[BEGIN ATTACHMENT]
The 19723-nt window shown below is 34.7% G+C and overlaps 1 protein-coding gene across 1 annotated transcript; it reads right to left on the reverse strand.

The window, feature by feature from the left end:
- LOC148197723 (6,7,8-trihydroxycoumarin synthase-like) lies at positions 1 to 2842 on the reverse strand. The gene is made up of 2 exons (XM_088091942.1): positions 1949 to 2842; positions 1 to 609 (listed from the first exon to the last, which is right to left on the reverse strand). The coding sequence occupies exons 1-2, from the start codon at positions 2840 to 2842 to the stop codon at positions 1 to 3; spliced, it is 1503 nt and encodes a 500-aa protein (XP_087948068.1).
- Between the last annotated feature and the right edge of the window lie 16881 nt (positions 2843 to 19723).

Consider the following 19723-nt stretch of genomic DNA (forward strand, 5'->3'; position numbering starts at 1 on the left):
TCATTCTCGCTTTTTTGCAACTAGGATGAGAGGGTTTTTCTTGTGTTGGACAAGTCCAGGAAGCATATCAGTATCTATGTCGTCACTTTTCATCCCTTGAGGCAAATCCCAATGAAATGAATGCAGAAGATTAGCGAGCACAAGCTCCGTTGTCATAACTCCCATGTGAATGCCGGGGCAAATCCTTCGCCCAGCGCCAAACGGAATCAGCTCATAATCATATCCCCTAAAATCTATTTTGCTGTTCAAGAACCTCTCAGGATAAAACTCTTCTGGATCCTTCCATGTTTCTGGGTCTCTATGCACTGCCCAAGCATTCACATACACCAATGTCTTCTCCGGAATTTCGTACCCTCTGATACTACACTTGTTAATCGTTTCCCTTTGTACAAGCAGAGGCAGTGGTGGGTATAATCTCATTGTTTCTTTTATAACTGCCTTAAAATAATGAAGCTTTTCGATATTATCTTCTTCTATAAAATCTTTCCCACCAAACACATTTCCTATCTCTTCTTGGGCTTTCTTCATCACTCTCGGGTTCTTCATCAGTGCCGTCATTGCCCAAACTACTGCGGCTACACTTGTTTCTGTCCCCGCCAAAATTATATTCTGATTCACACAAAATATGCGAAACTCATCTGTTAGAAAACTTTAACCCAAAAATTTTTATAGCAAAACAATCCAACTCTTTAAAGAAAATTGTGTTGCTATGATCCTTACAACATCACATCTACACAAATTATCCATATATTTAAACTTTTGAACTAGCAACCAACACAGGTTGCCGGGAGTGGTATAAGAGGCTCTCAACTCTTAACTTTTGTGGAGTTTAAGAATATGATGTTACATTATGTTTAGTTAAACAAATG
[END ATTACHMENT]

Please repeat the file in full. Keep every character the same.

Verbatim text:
The 19723-nt window shown below is 34.7% G+C and overlaps 1 protein-coding gene across 1 annotated transcript; it reads right to left on the reverse strand.

The window, feature by feature from the left end:
- LOC148197723 (6,7,8-trihydroxycoumarin synthase-like) lies at positions 1 to 2842 on the reverse strand. The gene is made up of 2 exons (XM_088091942.1): positions 1949 to 2842; positions 1 to 609 (listed from the first exon to the last, which is right to left on the reverse strand). The coding sequence occupies exons 1-2, from the start codon at positions 2840 to 2842 to the stop codon at positions 1 to 3; spliced, it is 1503 nt and encodes a 500-aa protein (XP_087948068.1).
- Between the last annotated feature and the right edge of the window lie 16881 nt (positions 2843 to 19723).

Consider the following 19723-nt stretch of genomic DNA (forward strand, 5'->3'; position numbering starts at 1 on the left):
TCATTCTCGCTTTTTTGCAACTAGGATGAGAGGGTTTTTCTTGTGTTGGACAAGTCCAGGAAGCATATCAGTATCTATGTCGTCACTTTTCATCCCTTGAGGCAAATCCCAATGAAATGAATGCAGAAGATTAGCGAGCACAAGCTCCGTTGTCATAACTCCCATGTGAATGCCGGGGCAAATCCTTCGCCCAGCGCCAAACGGAATCAGCTCATAATCATATCCCCTAAAATCTATTTTGCTGTTCAAGAACCTCTCAGGATAAAACTCTTCTGGATCCTTCCATGTTTCTGGGTCTCTATGCACTGCCCAAGCATTCACATACACCAATGTCTTCTCCGGAATTTCGTACCCTCTGATACTACACTTGTTAATCGTTTCCCTTTGTACAAGCAGAGGCAGTGGTGGGTATAATCTCATTGTTTCTTTTATAACTGCCTTAAAATAATGAAGCTTTTCGATATTATCTTCTTCTATAAAATCTTTCCCACCAAACACATTTCCTATCTCTTCTTGGGCTTTCTTCATCACTCTCGGGTTCTTCATCAGTGCCGTCATTGCCCAAACTACTGCGGCTACACTTGTTTCTGTCCCCGCCAAAATTATATTCTGATTCACACAAAATATGCGAAACTCATCTGTTAGAAAACTTTAACCCAAAAATTTTTATAGCAAAACAATCCAACTCTTTAAAGAAAATTGTGTTGCTATGATCCTTACAACATCACATCTACACAAATTATCCATATATTTAAACTTTTGAACTAGCAACCAACACAGGTTGCCGGGAGTGGTATAAGAGGCTCTCAACTCTTAACTTTTGTGGAGTTTAAGAATATGATGTTACATTATGTTTAGTTAAACAAATG